Hong Kong indie rockers Kestrels and Kites eye China concerts
Band are looking to spread their wings and build a following outside the city
Hong Kong indie-pop outfit Kestrels and Kites are much like the city they call home — a composite of diverse people scooped up from elsewhere, drawn together by an almost inexhaustible drive to make things work. When the band formed in 2009, they were officially known as Jade and the Stagger Swallows and featured three members.
Of that original line-up, only the singer — Tiffany Laue (the "Jade" of the band name) — remains, and there have been many entrances and exits over the years, with members from other groups, such as Hungry Ghosts and Shotgun Politics, jumping in. It's quite a feat that the band, renamed Kestrels and Kites in 2011, still exists at all. But perhaps that is why their latest EP, Higher than Mountains, is a hymn to finding ways round obstacles (or smashing them) and negotiating the bumps in the road.
"We titled the EP after one of the singles, and that song was about trying not to get stuck in the dumps of it all," says Laue, who sings on every track. "We thought it was a nice title to give the record a more positive, uplifting note."
The band today consists of Laue, Luke Chow (who joined on the second EP in 2011), Owen Fung and Jon Mussell. The latter two joined midway through production of Higher than Mountains, which will be officially released at a live show at Backstage Live in Central on July 4.
"Our former drummer Freddie got really busy with his family so we recorded everything when he was away and then I just mapped out all the drum patterns in Logic while we looked around for a new drummer," says Chow, who is also in Hungry Ghosts with Laue. "Then we were looking for another guitarist, so when Owen and Jon joined, we added them to the tracks. It's a pretty crazy way of recording an EP — not a conventional approach — but the new guys really added an element to the songs and the band, so we wanted to try and incorporate that energy."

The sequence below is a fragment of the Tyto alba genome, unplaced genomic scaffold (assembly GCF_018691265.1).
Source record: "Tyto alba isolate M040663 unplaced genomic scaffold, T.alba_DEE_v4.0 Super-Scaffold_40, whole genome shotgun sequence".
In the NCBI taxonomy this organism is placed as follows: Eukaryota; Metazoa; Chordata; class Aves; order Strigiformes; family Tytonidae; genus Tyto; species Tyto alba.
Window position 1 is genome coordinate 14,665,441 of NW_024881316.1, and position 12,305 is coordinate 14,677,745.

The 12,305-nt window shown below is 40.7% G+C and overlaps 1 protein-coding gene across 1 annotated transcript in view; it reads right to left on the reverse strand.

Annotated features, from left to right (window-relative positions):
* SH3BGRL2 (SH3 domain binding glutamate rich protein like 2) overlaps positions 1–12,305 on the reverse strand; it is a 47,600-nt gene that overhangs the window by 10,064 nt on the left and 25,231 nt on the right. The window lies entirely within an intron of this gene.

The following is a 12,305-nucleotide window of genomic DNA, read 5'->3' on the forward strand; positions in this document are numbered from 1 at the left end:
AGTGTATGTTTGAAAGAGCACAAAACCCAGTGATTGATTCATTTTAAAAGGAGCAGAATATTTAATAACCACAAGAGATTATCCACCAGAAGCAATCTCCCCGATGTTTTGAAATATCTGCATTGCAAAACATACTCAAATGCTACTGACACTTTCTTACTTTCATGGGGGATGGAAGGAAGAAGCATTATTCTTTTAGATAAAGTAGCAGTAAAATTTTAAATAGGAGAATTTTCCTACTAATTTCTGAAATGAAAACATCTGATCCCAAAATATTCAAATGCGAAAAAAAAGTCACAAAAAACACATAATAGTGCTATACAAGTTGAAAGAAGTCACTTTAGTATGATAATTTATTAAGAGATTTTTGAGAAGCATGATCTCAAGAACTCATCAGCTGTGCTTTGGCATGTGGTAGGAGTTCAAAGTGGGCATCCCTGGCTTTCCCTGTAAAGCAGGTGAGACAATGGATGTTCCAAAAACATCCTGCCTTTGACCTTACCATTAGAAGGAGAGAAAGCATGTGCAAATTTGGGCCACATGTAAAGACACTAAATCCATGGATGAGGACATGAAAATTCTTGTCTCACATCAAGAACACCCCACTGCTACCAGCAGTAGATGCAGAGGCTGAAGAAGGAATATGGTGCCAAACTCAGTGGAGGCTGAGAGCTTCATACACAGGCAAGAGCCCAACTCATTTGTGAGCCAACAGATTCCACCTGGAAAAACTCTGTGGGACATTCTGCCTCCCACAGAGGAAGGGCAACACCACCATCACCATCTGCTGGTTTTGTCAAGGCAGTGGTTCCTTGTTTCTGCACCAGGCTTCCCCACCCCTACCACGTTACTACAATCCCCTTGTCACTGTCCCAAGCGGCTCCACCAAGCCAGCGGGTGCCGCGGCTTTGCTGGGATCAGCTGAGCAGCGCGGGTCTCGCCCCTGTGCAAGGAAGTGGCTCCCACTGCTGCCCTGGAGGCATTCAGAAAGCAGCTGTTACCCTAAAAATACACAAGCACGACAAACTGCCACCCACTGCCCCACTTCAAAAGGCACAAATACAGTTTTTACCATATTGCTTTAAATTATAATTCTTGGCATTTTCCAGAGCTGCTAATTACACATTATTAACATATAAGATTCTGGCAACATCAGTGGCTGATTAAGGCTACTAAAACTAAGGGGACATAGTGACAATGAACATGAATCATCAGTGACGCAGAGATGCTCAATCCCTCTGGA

The result is a sound that is still, intrinsically, Kestrels and Kites — poppy, upbeat tunes — but layered with subtle voices from a cluster of different indie bands in Hong Kong. Surprisingly, too, the EP sounds very much like a live band playing all together in a room, which is testament to Laue and Chow's professional studio tweaking as well as the natural camaraderie between the members of the current line-up.
"There's definitely a transformation with all three of our EPs that I've worked on, as they were made with different musicians who shaped the direction of the records," says Laue. "But now, I think we're all happier in terms of the band, we all get along, which is important, and band practice is really fun and very organic."
With all members focusing on Kestrels and Kites as their main creative outlet now, the band has some real momentum. "I took a lot more risks here than I would have taken with Hungry Ghosts, which is kind of on hiatus at the moment," says Chow. He adds that they've been visiting the southern regions of China to play gigs recently — something they'd never considered before. They were given a positive reception by new fans in Shenzhen and Zhuhai, both known for their vibrant live music scenes. This was refreshing for all the members of Kestrels and Kites, who have been in Hong Kong's music scene for years and are aware of the pros and cons of producing original content in the city. Laue cites various venues as being major support systems for artists — in fact, she met Chow at The Wanch in Wan Chai — but it's still not enough.
"I guess the majority in Hong Kong are interested in covers but not original music — there's not much of a crowd that comes to our shows who aren't our friends. But our plan is to do more touring, go and see more of China and play to different crowds."
With that in mind, Chow says the band are looking to really shake up their touring schedule geographically for their next EP, which they've already begun working on.
"I think it's a band's responsibility to build a following and we've stayed in Hong Kong most of the time," says Chow.
"I don't even know why I never decided to go up to Guangzhou until now, but it's just around the corner — there are millions of people who love guitar and bass music. Touring will keep us alive."
Kestrels and Kites EP launch, July 4, 9.30pm, Backstage Live, 1/F Somptueux Central, 52-54 Wellington Street, Central, HK$150. Inquiries: 2167 8985